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A guide to Spring design

Principles of spring design
Hookes Law is a principle of spring design relating to Load and Deflection. It states that a restoring force due to a spring is proportional to the distance the spring is deflected and acts in the opposite direction.  Another principle of spring design is Spring Rate (R), which is the ratio of force per unit of deflection.
 
Spring Design Elements

Direction of Wind - A coil spring can be wound in a left hand or right hand direction, in the same way as a screw thread.  The direction of wind, therefore, is a primary element of spring design.  This can be particularly important depending on how the spring will be used.  For instance when one spring is required to operate within another spring, the springs should be designed to wind in opposite directions to avoid them becoming wound together. Or if the spring is to be screwed onto a threaded component it must follow the same thread direction.

Spring ‘Squareness’ - The ‘squareness’ of a spring relates to the angular difference between the outside of the spring diameter and the straight edge of the spring when it is stood on its end.

Spring Parallelism - Spring Parallelism relates to how parallel the ends of the spring are to one another

Spring Diameter - Spring Diameter can either refer to the outside diameter (OD), which is important when the spring is to be used in a cavity, or the inside diameter (ID), which is important for springs required to work over a rod or shaft. The mean diameter is more commonly used when calculating for stress or deflection.

Free length - This is the overall spring length when the spring is an unloaded or ‘free’ position. Where definite loads are specified the free length of the spring should be an approximate dimension that can be varied to meet the load requirements.

Spring Index - This is the ratio between the mean diameter and the diameter of the wire.  A high index spring has a smaller wire and a larger spring diameter, such a Lite Spring, whereas a low index spring has a larger wire diameter and a smaller spring diameter, such as a Die Spring.

Load (P) - Load refers to the force required to compress the spring to a specific height. This is different to spring rate which is the amount of force required to compress or extend the spring an undetermined depth or distance.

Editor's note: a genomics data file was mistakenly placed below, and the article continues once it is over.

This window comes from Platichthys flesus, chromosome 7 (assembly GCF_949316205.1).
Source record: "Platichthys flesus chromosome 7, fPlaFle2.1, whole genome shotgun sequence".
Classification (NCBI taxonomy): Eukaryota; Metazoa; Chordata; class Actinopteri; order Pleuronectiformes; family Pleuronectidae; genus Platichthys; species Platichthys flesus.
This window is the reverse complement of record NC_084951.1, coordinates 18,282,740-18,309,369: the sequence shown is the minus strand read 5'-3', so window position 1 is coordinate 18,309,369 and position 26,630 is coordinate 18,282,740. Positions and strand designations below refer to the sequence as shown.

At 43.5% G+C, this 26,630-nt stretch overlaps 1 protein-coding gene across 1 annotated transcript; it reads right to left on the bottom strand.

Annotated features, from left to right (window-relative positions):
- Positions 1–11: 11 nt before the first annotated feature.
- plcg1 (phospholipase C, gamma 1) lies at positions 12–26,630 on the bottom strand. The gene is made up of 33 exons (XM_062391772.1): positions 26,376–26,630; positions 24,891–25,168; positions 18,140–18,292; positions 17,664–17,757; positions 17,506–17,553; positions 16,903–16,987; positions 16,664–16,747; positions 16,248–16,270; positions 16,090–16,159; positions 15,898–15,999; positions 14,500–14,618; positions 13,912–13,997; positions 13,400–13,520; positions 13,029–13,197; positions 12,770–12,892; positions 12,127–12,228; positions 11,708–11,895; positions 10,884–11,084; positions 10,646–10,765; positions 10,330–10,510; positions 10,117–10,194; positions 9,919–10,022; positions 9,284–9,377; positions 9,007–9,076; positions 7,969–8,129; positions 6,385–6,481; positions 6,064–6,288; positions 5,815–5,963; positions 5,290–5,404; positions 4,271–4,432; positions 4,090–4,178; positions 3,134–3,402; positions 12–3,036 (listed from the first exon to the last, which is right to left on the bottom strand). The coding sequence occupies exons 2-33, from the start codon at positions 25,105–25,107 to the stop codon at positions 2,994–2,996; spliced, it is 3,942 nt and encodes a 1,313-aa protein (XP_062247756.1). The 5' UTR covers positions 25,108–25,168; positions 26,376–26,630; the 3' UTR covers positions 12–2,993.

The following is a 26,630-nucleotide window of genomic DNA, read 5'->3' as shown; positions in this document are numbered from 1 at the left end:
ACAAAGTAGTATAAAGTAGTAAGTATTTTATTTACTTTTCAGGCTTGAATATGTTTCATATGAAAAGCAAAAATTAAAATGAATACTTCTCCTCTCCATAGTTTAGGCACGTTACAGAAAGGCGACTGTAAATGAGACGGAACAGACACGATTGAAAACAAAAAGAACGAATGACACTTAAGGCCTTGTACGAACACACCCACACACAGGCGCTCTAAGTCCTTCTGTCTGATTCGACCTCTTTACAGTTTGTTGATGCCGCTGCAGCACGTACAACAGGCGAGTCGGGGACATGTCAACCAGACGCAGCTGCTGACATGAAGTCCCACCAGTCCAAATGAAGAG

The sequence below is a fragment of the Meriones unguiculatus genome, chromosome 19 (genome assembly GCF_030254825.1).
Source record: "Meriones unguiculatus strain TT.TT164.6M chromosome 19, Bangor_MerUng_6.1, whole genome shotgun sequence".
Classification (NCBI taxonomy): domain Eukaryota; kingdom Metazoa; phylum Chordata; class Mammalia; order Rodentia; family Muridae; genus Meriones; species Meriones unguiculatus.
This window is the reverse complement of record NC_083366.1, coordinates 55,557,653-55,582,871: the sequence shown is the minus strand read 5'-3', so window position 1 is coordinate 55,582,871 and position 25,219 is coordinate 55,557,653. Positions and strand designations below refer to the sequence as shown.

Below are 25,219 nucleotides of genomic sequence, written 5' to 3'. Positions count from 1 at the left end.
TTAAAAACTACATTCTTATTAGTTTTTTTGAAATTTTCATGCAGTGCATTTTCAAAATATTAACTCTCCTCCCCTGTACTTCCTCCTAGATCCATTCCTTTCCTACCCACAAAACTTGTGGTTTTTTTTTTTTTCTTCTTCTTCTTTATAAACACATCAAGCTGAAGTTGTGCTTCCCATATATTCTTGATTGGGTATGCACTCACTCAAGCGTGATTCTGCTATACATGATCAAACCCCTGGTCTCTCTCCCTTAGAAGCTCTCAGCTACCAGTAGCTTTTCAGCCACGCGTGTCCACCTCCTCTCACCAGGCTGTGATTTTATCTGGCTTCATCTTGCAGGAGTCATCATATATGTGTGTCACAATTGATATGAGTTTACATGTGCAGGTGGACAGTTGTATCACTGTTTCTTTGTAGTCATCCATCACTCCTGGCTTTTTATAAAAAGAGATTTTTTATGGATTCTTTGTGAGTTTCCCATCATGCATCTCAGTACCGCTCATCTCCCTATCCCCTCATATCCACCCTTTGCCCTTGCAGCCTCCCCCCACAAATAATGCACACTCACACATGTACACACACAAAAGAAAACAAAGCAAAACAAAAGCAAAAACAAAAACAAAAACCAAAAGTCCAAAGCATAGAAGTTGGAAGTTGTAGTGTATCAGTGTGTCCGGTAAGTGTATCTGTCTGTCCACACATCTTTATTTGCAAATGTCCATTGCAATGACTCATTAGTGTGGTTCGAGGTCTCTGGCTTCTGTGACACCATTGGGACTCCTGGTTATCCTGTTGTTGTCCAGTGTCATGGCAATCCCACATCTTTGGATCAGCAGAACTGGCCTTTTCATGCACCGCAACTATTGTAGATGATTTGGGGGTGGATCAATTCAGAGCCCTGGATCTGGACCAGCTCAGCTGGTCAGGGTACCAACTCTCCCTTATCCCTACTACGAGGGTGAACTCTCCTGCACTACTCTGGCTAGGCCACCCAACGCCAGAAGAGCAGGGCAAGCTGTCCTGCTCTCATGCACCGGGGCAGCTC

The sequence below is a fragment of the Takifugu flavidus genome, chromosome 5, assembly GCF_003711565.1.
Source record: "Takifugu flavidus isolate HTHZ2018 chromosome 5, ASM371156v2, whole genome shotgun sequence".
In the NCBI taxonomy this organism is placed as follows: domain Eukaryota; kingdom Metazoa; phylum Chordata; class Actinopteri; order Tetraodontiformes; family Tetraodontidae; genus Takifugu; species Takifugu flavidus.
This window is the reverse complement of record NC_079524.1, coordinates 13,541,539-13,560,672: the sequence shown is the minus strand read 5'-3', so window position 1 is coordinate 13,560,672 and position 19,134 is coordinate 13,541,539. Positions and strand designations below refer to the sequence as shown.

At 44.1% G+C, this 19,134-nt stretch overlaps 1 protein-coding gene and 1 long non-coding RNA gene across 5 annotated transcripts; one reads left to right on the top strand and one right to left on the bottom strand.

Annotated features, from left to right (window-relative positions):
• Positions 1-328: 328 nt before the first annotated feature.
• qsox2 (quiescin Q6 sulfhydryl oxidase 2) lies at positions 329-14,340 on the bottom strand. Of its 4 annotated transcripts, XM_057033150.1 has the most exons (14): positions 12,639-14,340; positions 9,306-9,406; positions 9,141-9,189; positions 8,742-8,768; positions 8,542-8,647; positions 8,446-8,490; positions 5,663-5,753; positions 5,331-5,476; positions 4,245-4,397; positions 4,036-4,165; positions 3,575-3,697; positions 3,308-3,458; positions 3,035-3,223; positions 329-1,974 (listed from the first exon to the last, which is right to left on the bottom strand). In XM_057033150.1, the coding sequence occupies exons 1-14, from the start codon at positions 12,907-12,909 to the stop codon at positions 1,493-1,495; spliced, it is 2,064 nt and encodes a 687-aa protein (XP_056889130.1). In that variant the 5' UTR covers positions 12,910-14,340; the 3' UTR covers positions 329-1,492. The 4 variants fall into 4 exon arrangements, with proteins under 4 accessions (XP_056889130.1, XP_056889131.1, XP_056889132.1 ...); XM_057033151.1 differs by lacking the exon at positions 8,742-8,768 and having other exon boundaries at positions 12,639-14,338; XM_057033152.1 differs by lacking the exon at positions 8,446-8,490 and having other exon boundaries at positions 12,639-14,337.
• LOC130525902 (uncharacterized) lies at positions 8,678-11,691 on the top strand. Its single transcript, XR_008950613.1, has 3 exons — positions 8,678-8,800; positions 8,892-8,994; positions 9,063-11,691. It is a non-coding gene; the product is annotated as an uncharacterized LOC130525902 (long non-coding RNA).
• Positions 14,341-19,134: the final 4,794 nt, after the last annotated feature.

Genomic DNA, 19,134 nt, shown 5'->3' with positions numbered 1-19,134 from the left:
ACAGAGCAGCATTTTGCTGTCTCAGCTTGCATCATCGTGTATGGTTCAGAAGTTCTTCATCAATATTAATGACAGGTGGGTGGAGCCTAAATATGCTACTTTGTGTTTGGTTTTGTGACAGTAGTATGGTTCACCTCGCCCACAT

Solid Height - The solid height of a spring refers to dimension of the spring when the coils are closed. This may be important in some applications and if so, should be specified as the maximum dimension.

Number of coils - The number of coils required in a spring should be specified as a reference figure.   It is important to distinguish between whether the number of coils relates to Active Coils which are free to deflect under a load, or total coils which also includes the outer coils forming the ends that will not defect under load.

Pitch - Spring pitch is a dimension that relates to the distance between the centres of adjacent coils.

Spring set - Before its first compression the spring’s free height may be longer than required, which is a common manufacturing occurrence that can be corrected in one of two ways. The spring can be designed and built with a free length that includes allowance for set, allowing for length loss when the spring is compressed for the first time, or an additional manufacturing step known as ‘removing the set’ or ‘presetting’ can be taken. Also known as a ‘set spring’, this involves compressing the spring to the solid height. A set spring will have a new free length that will remain consistent through future compression cycles.


 

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